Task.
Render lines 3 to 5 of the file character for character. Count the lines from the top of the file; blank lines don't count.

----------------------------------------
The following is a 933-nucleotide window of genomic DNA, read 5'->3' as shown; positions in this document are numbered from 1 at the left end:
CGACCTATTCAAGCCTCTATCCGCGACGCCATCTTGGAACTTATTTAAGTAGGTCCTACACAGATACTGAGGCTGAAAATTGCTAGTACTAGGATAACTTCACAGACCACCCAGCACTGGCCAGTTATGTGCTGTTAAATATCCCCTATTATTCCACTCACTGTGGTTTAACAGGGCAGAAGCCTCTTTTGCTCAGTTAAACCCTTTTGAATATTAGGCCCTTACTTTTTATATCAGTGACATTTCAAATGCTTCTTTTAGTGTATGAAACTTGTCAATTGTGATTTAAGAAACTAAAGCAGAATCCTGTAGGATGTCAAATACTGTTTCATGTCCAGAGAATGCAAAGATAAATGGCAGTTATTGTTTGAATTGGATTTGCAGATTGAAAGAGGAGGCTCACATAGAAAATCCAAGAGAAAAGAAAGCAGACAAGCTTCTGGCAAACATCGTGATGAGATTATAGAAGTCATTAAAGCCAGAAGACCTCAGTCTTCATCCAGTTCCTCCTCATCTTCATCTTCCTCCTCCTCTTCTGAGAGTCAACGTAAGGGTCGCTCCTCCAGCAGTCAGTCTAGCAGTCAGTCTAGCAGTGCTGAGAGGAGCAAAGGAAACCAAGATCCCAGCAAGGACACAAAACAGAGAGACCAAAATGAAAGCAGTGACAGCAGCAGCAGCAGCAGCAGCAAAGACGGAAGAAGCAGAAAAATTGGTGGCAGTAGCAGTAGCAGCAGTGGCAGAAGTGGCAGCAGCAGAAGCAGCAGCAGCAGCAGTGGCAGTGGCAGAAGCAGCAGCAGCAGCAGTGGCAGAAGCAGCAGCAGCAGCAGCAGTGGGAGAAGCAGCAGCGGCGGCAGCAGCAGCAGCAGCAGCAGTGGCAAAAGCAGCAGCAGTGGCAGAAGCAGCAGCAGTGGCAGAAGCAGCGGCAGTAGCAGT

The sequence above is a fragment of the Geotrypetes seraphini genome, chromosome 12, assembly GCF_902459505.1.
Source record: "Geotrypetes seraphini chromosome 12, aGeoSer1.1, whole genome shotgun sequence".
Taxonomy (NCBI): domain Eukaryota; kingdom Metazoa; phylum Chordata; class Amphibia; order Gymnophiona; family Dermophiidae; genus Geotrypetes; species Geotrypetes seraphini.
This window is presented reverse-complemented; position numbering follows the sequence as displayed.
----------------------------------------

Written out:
The sequence above is a fragment of the Geotrypetes seraphini genome, chromosome 12, assembly GCF_902459505.1.
Source record: "Geotrypetes seraphini chromosome 12, aGeoSer1.1, whole genome shotgun sequence".
Taxonomy (NCBI): domain Eukaryota; kingdom Metazoa; phylum Chordata; class Amphibia; order Gymnophiona; family Dermophiidae; genus Geotrypetes; species Geotrypetes seraphini.